What are the penalties for drunk driving in Maine?

In Maine, drunk driving is called “operating under the influence,” or “OUI.” A person commits OUI if the person operates a motor vehicle while under the influence of intoxicants, or while having a blood-alcohol level of .08 grams or more of alcohol per 100 milliliters of blood or 210 liters of breath. The Maine Supreme Court has stated that “under the influence of intoxicants” means that the driver’s “mental or physical faculties were impaired however slightly, or to any extent, by alcohol, drugs, or other intoxicants[.]” State v. Soucy, 2012 ME 16, ¶ 11, 36 A.3d 910, 912.

An OUI charge will trigger two proceedings: (1) A criminal prosecution before the Court, and (2) an administrative license suspension proceeding before the Maine Bureau of Motor Vehicles.

Criminal Prosecution before the Court

The potential penalties, if you are found guilty in Court of OUI, will depend on your driving record and the circumstances of your case. As a formal criminal proceeding, you have an absolute right to be considered innocent until proven guilty by the State beyond a reasonable doubt, the right to a speedy and public trial by the court or by a jury, the right to confront and cross-examine the witnesses against you, the right to present witnesses on your own behalf, the right testify on your own behalf, and the right to remain silent.

If you are found guilty of OUI, the potential penalties are as follows:

First Offense

A first offense OUI is a Class D crime, subject to a maximum jail sentence of 364 days in jail, and a maximum fine of $2,000. The mandatory minimum penalties are as follows:

  • A mandatory minimum fine of $500, and a 150 day loss of license.
  • If you had a test of .15 or above, were exceeding the speed limit by 30 miles per hour or more, eluded or attempted to elude a police officer, or operated with a passenger under 21 years of age, a mandatory minimum jail sentence of 48 hours in jail.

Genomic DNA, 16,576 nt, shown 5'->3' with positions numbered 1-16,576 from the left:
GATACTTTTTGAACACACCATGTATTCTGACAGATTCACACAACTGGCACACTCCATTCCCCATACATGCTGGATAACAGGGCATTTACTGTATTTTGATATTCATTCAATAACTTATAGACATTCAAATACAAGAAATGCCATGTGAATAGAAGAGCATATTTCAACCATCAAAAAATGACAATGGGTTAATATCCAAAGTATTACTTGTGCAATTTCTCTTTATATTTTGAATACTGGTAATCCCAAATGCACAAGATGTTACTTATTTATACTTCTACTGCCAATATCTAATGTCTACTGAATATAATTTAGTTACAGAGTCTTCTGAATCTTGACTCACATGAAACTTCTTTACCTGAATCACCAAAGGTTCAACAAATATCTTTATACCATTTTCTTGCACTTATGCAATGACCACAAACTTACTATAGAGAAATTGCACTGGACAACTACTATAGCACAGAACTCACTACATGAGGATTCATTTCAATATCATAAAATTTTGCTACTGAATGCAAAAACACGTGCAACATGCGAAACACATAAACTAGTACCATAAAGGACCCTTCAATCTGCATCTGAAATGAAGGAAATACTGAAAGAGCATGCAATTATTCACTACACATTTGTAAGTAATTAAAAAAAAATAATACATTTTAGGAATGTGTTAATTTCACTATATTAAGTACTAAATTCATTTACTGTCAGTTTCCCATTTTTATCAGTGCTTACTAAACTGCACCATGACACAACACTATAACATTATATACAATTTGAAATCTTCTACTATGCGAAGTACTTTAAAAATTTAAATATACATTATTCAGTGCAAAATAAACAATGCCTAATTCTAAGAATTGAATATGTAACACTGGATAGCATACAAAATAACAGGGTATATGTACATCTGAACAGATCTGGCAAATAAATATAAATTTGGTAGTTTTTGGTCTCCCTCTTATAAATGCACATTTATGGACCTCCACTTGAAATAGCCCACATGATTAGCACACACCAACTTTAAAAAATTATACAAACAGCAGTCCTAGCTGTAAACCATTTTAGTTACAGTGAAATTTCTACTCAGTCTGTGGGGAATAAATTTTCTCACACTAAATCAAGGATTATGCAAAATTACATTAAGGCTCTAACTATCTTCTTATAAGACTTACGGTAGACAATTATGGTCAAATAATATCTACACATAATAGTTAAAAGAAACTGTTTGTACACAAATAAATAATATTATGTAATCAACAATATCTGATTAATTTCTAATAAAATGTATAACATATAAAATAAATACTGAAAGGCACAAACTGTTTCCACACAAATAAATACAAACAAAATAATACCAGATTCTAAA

• If you refused to submit to a chemical test, a mandatory minimum jail sentence of 96 hours and a mandatory minimum fine of $600.

In Maine, an OUI charge is considered a “first offense” where you have had no prior OUI convictions or suspensions for failure to submit to a test within the past 10 years.

Second Offense

A second offense OUI is a Class D crime, subject to a maximum jail sentence of 364 days in jail, and a maximum fine of $2,000. The mandatory minimum penalties are as follows:

  • A mandatory minimum jail sentence of seven days, a mandatory minimum fine of $700, and a three year loss of license and loss of right to register a motor vehicle.
  • If you refused to submit to a chemical test, the mandatory minimum jail sentence increases to twelve days, and the mandatory minimum fine increases to $900.

Third Offense

A third offense OUI is a Class C crime, subject to a maximum jail sentence of 5 years in prison and a $5,000 fine. The mandatory minimum penalties are as follows:

  • A mandatory minimum jail sentence of 30 days, a mandatory minimum fine of $1,100, and a six year loss of license and loss of right to register a motor vehicle.
  • If you failed to submit to a chemical test, the mandatory minimum jail sentence increases to 40 days, and the mandatory minimum fine increases to $1,400.

Fourth and Subsequent Offenses

A fourth or subsequent OUI offense OUI is a Class C crime, subject to a maximum jail sentence of 5 years in prison and a $5,000 fine.The mandatory minimum penalties are as follows:

  • A mandatory minimum jail sentence of 6 months, a mandatory minimum fine of $2,100, and an eight year loss of license and loss of right to register a motor vehicle.
  • If you failed to submit to a chemical test, the mandatory minimum jail sentence increases to six months and twenty days, and the mandatory minimum fine increases to $2,500.

Other Aggravating Factors

In addition to the above, other factors can affect the sentencing classification and minimum penalties for an OUI charge, such as: